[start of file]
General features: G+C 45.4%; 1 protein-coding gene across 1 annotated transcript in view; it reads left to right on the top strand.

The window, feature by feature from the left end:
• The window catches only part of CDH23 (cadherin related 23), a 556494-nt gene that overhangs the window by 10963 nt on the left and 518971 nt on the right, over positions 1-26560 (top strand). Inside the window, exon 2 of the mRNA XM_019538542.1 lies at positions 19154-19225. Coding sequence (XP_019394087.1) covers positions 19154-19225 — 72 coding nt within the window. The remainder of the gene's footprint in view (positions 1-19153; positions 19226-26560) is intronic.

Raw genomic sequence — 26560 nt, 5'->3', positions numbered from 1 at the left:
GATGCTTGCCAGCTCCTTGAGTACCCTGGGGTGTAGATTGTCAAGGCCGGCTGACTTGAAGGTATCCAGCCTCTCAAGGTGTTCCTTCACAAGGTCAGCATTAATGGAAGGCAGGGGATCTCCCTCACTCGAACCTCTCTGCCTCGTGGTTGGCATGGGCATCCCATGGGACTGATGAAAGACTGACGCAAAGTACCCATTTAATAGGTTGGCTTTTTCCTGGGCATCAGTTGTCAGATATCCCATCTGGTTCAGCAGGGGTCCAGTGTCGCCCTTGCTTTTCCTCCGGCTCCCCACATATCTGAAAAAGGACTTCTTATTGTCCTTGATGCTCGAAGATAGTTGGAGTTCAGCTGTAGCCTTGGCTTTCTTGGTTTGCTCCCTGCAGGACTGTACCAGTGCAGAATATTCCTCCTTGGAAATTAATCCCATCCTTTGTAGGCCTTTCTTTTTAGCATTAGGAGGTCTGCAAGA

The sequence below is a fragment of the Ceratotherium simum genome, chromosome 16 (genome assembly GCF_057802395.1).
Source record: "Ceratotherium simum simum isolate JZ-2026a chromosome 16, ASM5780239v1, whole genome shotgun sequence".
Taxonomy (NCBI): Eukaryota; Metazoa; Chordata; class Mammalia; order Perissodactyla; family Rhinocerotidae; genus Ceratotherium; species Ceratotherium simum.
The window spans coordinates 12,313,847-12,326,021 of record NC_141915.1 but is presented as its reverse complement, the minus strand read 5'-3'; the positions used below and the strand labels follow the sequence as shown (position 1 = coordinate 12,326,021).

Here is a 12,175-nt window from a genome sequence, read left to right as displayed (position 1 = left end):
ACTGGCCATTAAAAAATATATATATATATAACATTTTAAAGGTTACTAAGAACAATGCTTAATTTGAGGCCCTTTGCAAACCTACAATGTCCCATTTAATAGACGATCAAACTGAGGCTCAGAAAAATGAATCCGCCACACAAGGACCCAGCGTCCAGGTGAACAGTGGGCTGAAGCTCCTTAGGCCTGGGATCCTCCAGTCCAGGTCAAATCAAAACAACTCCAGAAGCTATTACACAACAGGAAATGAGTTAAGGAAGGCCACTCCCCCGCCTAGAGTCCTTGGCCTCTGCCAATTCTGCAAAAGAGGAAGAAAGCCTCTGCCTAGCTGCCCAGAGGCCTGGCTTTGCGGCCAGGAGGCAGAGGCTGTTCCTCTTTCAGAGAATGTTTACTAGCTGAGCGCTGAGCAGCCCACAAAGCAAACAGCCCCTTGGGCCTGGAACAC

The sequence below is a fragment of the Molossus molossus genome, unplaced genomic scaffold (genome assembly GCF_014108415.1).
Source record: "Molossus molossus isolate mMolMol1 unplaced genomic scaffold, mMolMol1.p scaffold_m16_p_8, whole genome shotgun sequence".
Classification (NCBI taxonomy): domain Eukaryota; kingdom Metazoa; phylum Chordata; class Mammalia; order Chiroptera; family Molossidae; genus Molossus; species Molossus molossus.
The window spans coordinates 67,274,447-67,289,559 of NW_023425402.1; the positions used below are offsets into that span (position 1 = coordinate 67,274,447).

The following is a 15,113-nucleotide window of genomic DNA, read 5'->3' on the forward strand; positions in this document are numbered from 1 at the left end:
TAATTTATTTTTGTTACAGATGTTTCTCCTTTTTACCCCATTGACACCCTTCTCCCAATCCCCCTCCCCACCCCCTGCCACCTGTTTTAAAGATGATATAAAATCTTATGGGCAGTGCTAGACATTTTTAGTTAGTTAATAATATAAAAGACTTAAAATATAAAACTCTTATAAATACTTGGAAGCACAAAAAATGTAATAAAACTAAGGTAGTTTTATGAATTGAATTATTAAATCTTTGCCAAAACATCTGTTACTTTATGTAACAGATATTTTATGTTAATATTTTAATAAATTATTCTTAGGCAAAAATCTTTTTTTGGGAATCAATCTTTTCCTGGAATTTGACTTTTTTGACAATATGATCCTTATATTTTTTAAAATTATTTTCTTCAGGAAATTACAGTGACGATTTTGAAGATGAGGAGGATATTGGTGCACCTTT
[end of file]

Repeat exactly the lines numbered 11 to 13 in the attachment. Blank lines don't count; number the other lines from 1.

ACTGGCCATTAAAAAATATATATATATATAACATTTTAAAGGTTACTAAGAACAATGCTTAATTTGAGGCCCTTTGCAAACCTACAATGTCCCATTTAATAGACGATCAAACTGAGGCTCAGAAAAATGAATCCGCCACACAAGGACCCAGCGTCCAGGTGAACAGTGGGCTGAAGCTCCTTAGGCCTGGGATCCTCCAGTCCAGGTCAAATCAAAACAACTCCAGAAGCTATTACACAACAGGAAATGAGTTAAGGAAGGCCACTCCCCCGCCTAGAGTCCTTGGCCTCTGCCAATTCTGCAAAAGAGGAAGAAAGCCTCTGCCTAGCTGCCCAGAGGCCTGGCTTTGCGGCCAGGAGGCAGAGGCTGTTCCTCTTTCAGAGAATGTTTACTAGCTGAGCGCTGAGCAGCCCACAAAGCAAACAGCCCCTTGGGCCTGGAACAC

The sequence below is a fragment of the Molossus molossus genome, unplaced genomic scaffold (genome assembly GCF_014108415.1).
Source record: "Molossus molossus isolate mMolMol1 unplaced genomic scaffold, mMolMol1.p scaffold_m16_p_8, whole genome shotgun sequence".